Skip to content

At the Movies: Into the Okavango

Image: Carine

The Okavango Delta holds the largest population of African elephants in the world as well as lions, cheetahs, hundreds of species of birds, and more. It is the primary source of water for about 1 million people and one of the last wetland wildernesses on our planet.

It’s the stuff lots of documentaries are made up of.

But Into the Okavango has a greater call than just capturing some amazing footage of pachyderms, giraffes, and hyenas. This wetland is threatened, and these modern-day explorers want to find out why.

Into the Okavango

Into the Okavango travels some of the least explored, undocumented regions of the world to find the source of one of the main rivers that feed the Okavango Delta, home to some of the most treasured wildlife on our planet. In order to get there, the scientists and their support team have to travel through war-torn Angola before embarking on a four-month long expedition, through three African countries, charting for the first time what has created the vibrant and flourishing delta.

But the vibrant and flourishing delta is shrinking. Less and less water is reaching and flooding the delta plain. The migratory animals are dependent upon a more concentrated area of water and vegetation, which seems to be disappearing more each year. The scientists want to know what’s going on—where is the water going? What can be done, if anything, to protect this precious ecosystem and its biodiversity?

Along the way, the crew encounters hardship upon hardship—spongy peat where they expected a river, vast tracts of land void of vegetation, undetonated landmines, and more—all while trying to track and tag dozens of species of birds, fish, mammals, and reptiles, miles and miles from civilization.

You can follow the expedition by tuning in to National Geographic Documentary Films, available on Disney+.

VIDEO: ​​ 

Finding the Love: Faithifying Your Viewing

All throughout the Old Testament, God seems to be in the business of evaporating rivers. It happens for a lot of reasons.

Sometimes, God dried up rivers for practical, miraculous reasons. For the young Hebrew nation leaving Egypt, God dried up the water of the Jordan River so they could pass through to the Promised Land. “The waters which were flowing down from above stood and rose up in one heap, a great distance away at Adam, the city that is beside Zarethan; and those which were flowing down toward the sea of the Arabah, the Salt Sea, were completely cut off. So the people crossed opposite Jericho” (Joshua 3:16 NASB).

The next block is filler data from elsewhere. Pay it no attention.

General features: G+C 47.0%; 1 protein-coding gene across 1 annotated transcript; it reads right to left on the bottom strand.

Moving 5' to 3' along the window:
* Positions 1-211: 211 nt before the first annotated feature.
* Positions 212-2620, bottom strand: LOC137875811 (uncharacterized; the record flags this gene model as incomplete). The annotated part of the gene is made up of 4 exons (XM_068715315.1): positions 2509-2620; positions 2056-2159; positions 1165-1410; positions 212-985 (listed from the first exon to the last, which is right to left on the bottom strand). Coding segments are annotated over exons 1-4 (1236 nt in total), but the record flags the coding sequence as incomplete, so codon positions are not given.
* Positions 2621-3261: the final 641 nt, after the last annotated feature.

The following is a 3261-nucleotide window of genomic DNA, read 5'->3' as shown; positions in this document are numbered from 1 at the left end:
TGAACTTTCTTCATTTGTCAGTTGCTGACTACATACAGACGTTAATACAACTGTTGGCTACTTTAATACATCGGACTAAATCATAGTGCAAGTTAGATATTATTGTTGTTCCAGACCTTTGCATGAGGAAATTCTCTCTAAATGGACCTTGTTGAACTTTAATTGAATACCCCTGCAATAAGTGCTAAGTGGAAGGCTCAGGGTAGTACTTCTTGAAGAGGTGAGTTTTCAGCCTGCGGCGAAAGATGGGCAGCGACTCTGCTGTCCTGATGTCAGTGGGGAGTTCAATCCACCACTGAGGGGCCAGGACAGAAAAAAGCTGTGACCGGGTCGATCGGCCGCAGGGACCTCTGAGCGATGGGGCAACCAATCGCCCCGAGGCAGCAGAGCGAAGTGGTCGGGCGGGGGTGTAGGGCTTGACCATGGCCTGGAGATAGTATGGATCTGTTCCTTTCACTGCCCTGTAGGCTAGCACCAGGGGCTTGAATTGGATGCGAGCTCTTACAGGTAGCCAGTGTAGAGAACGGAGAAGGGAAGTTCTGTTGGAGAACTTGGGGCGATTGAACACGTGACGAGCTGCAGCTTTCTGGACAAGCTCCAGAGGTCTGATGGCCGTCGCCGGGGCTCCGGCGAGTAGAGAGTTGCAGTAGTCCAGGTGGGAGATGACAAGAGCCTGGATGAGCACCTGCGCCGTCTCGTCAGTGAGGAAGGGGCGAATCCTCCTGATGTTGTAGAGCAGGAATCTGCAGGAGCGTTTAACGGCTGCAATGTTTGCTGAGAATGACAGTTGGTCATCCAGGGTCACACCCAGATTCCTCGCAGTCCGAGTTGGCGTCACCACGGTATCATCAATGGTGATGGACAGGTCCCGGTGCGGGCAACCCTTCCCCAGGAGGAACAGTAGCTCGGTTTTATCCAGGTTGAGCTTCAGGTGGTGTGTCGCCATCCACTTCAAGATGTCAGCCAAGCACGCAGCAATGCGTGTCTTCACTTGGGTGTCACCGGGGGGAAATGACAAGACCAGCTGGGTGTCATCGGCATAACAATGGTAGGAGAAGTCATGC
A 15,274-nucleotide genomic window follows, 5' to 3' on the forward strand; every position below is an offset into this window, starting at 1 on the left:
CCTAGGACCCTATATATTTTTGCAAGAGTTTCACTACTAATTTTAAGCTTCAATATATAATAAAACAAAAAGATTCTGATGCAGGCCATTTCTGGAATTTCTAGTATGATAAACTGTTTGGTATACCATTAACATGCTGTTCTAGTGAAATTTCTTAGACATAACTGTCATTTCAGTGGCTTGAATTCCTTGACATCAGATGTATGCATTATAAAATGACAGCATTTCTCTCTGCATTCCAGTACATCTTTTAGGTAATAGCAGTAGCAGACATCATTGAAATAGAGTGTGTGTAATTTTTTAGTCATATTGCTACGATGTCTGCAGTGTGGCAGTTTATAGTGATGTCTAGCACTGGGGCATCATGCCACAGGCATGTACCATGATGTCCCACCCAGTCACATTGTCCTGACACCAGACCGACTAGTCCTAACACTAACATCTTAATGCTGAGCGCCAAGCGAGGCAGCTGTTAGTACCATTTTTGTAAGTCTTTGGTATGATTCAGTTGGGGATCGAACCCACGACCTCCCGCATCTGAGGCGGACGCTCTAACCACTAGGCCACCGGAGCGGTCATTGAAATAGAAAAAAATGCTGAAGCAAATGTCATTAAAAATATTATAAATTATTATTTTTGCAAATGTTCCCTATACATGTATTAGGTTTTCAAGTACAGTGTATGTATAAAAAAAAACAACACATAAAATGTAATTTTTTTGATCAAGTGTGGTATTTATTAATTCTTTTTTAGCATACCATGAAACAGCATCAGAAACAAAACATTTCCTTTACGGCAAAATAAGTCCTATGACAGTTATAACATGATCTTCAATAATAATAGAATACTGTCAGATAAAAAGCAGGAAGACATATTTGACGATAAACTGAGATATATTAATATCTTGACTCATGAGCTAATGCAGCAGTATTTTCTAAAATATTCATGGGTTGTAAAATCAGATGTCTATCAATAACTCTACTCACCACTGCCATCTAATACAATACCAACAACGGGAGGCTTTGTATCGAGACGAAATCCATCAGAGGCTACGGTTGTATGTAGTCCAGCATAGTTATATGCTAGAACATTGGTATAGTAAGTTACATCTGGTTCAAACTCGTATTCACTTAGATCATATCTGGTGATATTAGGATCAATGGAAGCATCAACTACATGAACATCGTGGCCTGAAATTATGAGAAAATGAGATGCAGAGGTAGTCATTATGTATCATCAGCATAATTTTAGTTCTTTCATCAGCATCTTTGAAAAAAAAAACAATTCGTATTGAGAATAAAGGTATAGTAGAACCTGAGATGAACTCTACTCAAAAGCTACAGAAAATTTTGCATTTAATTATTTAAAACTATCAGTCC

But most of the time, a dry river was a sign that something was desperately wrong.

Sometimes, it was a drought. Droughts were interpreted as God’s judgment on the people of Israel. Where there is no water, there is no life. Elijah told Ahab there would be “neither dew nor rain these years, except by my word,” and for three years, it didn’t rain (1 Kings 17). 

Sometimes, it was because of arrogance and exploitation. When Assyria conquered Israel, they pillaged the land of its natural resources. It’s what warring countries often do to the conquered, in biblical times and today.

Whom have you reproached and blasphemed? And against whom have you raised your voice, and haughtily lifted up your eyes? Against the Holy One of Israel! Through your messengers you have reproached the Lord, and you have said, ‘With my many chariots I chrome up to the heights of the mountains, to the remotest parts of Lebanon, and I cut down its tall cedars and its choice cypresses. And I entered its farthest lodging place, its thickest forest. I dug wells and drank foreign waters, and with the sole of my feet I dried up all the rivers of Egypt.

2 Kings 19:22-24 NASB

The adventurers in Into the Okavango are like Old Testament prophets. They are witnesses to the evaporating delta. They are gathering data to reveal the reasons the river is changing. They are a mouthpiece for the suffering land, its animals, its vegetation, and its people, to the powers and principalities that reign in the region.

Our world and its various ecosystems are made up of vastly complex relationships, and like all relationships, they require love and care to remain balanced. Healthy relationships have boundaries. They don’t take more than they give. They respect each other. They see the spark of the divine in each other. The actions of one half of a relationship directly impact the other half.

If nations and people use and abuse creation, we break our end of the relationship. The promise withers. The land, in essence, dies.

But if the God of the Old Testament seemed to be in the business of drying up rivers, he is also the God of abundant waters. The prophet Isaiah spoke of God’s promise to “open the rivers on the bare heights and springs in the midst of the valleys,” to “make the wilderness a pool of water and the dry land fountains of water” (Isaiah 41:18, see also 43:19-20 NASB).

Why does God promise this water? Because he sees the afflicted and needy. Because while people and nations tend to have only their own interests at heart, God’s heart is for the thirsty, the poor, the needy, the hungry, the outcast, and the overlooked. 

To the woman at the well, ridiculed and looked down upon by her community for her many husbands and her current affair, God spoke. He called himself Living Water, promising that whoever came to him would never thirst again.

God calls us to follow in his footsteps, to be both the image and the likeness of God, being like God, transforming our spirits to be in alignment with his Spirit, that Spirit that made water pour forth from rocks, turned deserts into lush gardens, and sought the restoration of the land so that all the people could live and prosper on it.

From the Garden of Eden into the Okavango, and beyond.

Share on Social

Back To Top